Another group which was blended together under the name of “young Romanian photographers” (Stefan Cosma, Alexandra Croitoru, Ioana Nemes, Vlad Nanca and Daniel Gontz) represent the most dynamic part of the Bucharest art scene. Their work is mainly focused on urban culture, on trends and lifestyles. Although similar in their attitudes with the young movements throughout the western world, antiwar and critical towards aspects of globalization, their works are neither explicitly political nor totally leftist, when compared to the works of most of the Cluj based artists, their attitude being understood rather as a lifestyle than as an actual critical position. Their influence on the very young art students and their media notoriety are considerable. Interestingly enough and relevant for the entire Romanian art scene is the fact that almost none of these artists had finished their art studies in the Romanian education system, demonstrating thus the bankruptcy of the art universities.
This very diverse scene underwent, in the last year, an extremely dynamic and somewhat surprising (when analysed in the entire context of the Romanian postcommunist art) process of communication and coagulation through projects like Rebranding Art in Romania, a network of home galleries - exhibitions organized in artists’ apartaments and then transported throughout the Bucharest, Cluj and Iasi network, the most dynamic homegallery of the network being Vlad Nanca’s apartament, also known as 2020 gallery, a space that was also included in an official program, Vienna Days in Bucharest.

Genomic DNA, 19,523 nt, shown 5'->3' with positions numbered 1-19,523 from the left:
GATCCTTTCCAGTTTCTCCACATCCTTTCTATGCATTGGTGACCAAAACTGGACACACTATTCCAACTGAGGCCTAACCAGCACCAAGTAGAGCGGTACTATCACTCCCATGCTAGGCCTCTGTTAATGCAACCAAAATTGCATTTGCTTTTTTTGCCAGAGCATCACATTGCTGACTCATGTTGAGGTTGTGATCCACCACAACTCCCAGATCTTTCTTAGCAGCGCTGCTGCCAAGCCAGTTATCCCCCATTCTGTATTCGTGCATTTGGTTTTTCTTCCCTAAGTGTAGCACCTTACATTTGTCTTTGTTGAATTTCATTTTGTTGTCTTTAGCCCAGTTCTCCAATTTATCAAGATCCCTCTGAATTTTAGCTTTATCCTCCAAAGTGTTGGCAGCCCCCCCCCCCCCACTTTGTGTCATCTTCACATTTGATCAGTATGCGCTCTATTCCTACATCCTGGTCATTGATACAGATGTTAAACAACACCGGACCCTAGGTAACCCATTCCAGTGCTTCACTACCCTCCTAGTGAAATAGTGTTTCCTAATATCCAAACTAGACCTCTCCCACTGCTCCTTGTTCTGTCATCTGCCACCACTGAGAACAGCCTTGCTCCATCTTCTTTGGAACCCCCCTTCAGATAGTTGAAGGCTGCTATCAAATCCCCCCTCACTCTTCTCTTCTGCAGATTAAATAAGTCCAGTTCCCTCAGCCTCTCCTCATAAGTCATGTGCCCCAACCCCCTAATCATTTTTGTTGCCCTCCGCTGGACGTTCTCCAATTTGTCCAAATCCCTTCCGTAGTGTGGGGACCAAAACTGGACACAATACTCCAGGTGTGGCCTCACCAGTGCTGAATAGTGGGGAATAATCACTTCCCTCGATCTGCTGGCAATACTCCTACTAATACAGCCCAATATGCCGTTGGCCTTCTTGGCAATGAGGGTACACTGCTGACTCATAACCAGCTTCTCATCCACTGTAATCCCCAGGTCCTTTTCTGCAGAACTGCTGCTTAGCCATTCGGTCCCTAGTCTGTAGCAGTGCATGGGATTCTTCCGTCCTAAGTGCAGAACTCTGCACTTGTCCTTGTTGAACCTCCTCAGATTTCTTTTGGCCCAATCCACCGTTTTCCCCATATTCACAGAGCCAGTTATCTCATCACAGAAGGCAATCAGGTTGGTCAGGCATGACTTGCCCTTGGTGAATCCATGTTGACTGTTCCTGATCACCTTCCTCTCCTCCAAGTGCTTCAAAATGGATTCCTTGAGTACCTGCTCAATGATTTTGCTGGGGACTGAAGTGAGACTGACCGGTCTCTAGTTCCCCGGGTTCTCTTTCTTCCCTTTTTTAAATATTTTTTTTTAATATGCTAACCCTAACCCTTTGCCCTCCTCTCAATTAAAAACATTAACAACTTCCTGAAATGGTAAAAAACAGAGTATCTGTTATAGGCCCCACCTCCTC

But the most important factor of cohesion was the mailing list Incepem (“we are beginning“) which developed around this network. It must be said that a fundamental role in the self awareness of the Romanian contemporary art scene was played, in the last years, by the Romanian section of nettime mailing lists, introduced and moderated by the Timisoara based artist Alexandru Patatics. This position has now been taken over by the Incepem mailing list, initially created by the very young artists but soon transformed in a relevant space of discussion for the entire scene.
However this new situation of the Romanian young art scene wasn’t able to surpass the different positions and political attitudes, or to find a common position assumed by the majority of the young artists.
This autumn’s opening of the National Museum of Contemporary Art in Bucharest in the People’s House, Ceausescu’s megalomaniacal palace and the current site of the Parliament, marked an important change in the Romanian art scene.
It ended the period when the state support for contemporary art was rather inexistent, the whole scene being defined as a mere avant-garde experiment and thus an appendix of the national budget concentrated on the old media with their old masters. But because of the strong state control of this institution, an important part of the contemporary art scene protested against the current status of the Museum. This movement clarified positions between the independents (an attitude enthusiastically assumed by many artists even before the creation of this Museum, although without a clear basis for this position) and the politically unengaged. The young generation is somewhat split between the radical positions of those who have chosen not to participate and collaborate with the Museum and those who have. However the high level of self awareness of the young generation and the strong personal contacts can encourage the belief that this is a temporary state and that common formulas of expression could be found in the near future.
First published in Umelec Magazine, no 3/2004.